Album Title: Analogue
Running Time: 54m 47s
Track listing: 1 Celice; 2 Don’t Do Me Any Favours; 3 Cozy Prison; 4 Analogue; 5 Birthright; 6 Holyground; 7 Over the Treeopts; 8 Halfway Through the Tour; 9 The Fine Blue Line; 10 Keeper of the Flame; 11 Make It Soon; 12 White Dwarf; 13 The Summers of Our Youth
It’s a funny business, the music industry. There they were, persona non grata for so many years, but a few kind words from celebrity pals like Chris Martin and Robbie Williams, and suddenly a-ha have been catapulted back on to the shelves – and not the “40% off marked price” ones either.
Their comeback single, “Analogue (All I Want)”, hit the UK top 10 and this more concisely titled album, “Analogue”, is out now.
Most UK music lovers are unaware that a-ha released a couple of 90s albums before splitting for seven years, never mind their two post-reformation records, “Minor Earth | Major Sky” (2000) and “Lifelines” (2002).
“Lifelines” in particular was criticised for sounding too disjointed, having an army of producers and a heavy Euro-pop sound. For “Analogue”, a-ha have recruited Martin Terefe, producer of KT Tunstall’s “Eye To The Telescope”. If the idea was to move the band far away from their synth-leaning sound, then they’ve achieved that. It’s the best-produced a-ha album since 1993’s “Memorial Beach”.
But does the music match up?
“Celice” may be the first love-song written about a medieval torture device. Full of clever lyrical wordplay (“It’s in the way you hurt me … I know that I’m alive … Wrap yourself around me/Hold me tighter … You sharpen up my senses/I know you’re on my side”), it’s brimming with energy and tight, fast-paced electro-rock chords.
“Don’t Do Me Any Favours” is pretty nifty, full of the twisted bile that we’ve heard a-ha exude before (“You Wanted More”). “You offer your assistance but you won’t accept my help/You draw your own conclusions and there’s room for little else”, the singer complains. The piano track is very Coldplay-like and the middle-eight rough and ready.
Title track “Analogue” has hit written all over it and you can be sure it’s by design. Guitarist, Paul, re-worked the original version of the track with producer Max Martin (Backstreet Boys, Britney) and they came up with a powerful pop-rock number that was their biggest UK hit in 18 years.
When they slow it down, a-ha are often at their best, and once again there are moments of sublime quality here. “Keeper of the Flame” is Paul’s nod to The Beatles, drawing on nostalgic themes and “adolescent daydreams”. In “Birthright” Magne has written a most beautiful, soaring track that would probably make Keane blush and say “ah, yes – that’s the kind of thing we are trying to do”.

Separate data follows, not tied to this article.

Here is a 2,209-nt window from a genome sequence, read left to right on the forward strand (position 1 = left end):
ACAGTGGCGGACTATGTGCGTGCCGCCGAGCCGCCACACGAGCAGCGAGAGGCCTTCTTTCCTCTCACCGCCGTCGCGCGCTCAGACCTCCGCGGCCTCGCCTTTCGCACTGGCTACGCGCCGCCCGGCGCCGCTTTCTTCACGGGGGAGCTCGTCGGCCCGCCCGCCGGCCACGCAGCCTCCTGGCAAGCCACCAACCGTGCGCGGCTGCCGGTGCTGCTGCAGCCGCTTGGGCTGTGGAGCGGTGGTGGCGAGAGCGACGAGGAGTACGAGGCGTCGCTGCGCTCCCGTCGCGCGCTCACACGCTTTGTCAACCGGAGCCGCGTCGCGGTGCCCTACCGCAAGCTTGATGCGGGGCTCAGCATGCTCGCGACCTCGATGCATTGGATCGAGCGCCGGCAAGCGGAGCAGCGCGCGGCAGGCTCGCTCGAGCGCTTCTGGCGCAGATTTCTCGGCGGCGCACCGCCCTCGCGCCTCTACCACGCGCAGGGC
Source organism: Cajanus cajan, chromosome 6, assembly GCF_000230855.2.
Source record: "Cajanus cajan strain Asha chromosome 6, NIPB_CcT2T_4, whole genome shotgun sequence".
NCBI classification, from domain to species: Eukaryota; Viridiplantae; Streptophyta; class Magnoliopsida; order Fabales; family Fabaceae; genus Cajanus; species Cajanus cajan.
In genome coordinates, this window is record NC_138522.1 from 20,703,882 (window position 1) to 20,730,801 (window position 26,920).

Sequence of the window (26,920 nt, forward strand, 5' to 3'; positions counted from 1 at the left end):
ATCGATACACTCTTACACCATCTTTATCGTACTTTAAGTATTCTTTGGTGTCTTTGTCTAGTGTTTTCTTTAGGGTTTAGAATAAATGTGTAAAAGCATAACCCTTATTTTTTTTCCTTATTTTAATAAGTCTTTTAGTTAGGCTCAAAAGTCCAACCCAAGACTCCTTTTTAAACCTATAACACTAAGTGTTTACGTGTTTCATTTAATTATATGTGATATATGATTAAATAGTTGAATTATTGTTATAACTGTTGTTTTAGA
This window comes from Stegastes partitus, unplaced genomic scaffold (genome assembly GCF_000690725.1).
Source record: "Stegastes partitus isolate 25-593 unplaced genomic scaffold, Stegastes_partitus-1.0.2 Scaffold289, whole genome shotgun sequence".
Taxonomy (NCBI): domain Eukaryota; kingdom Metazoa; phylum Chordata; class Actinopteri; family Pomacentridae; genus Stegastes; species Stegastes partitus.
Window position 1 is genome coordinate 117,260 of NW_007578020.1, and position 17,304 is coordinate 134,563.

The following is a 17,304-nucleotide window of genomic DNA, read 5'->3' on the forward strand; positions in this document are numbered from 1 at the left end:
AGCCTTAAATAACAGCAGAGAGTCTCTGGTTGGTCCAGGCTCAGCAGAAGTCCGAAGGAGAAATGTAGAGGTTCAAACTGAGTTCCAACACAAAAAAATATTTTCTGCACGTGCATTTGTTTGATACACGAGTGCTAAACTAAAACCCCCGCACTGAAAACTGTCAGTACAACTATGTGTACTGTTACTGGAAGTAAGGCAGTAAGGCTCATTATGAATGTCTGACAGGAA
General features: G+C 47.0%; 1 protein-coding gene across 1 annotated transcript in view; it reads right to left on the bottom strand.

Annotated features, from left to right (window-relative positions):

“The Fine Blue Line” is another Magne track, and although slow to start and somewhat non-descript, it rescues itself with a bristling final minute or so.
Second single, “Cozy Prison”, is a band favourite although it was found that its lush, dramatic tones were not suited to radio play (it charted at #39). The agoraphobic subject is encouraged to make his or her way in life (“There’s another life out there/And you should try it”), to ignore the “dead ends”, “the dark within” and fight the “panic” (“Every perfect moment is a hidden warning”).
“Holyground” and “Make it Soon” are lead singer Morten Harket’s two contributions. While the former is a polished, mid-tempo tale of faith (“We’re on holy ground/Take your pride/And lift it high”), the latter is more peculiar. With a slight mambo-feel, it starts plainly enough until the middle-eight erupts in to a near-heavy metal onslaught which is as powerful a sound as a-ha have ever recorded. For the most part though, it does little to help out a tune stuck in first gear.
Paul contributes two of the finest pieces on the record – “White Dwarf” is a beautiful, dreamy, melodic notion of intergalactic existence while “Over the Treetops”, featuring Graham Nash on harmonies, is a fine upbeat rocker. His one misstep though is the Supergrass-meets-Beach Boys muddle of “Halfway Through the Tour. Nice melody, but nothing to write home about. The second half of the song is a dull instrumental coda that is a great advertisement for putting enjoyment before art.
Closing out the record is the Magne and Morten duet, “Summers of our Youth”. A slow-burning piano-led verse leads us in to the more electric-synth chorus. It gets livelier, adds some strings and the contrast between the Magne (verse) and Morten‘s (chorus) vocals works extremely well. Excellent stuff.
Overall the album probably lacks some meat and while it is more consistent than “Lifelines” it doesn’t have the quality song-writing of “Minor Earth | Major Sky”. Well worth getting your hands on.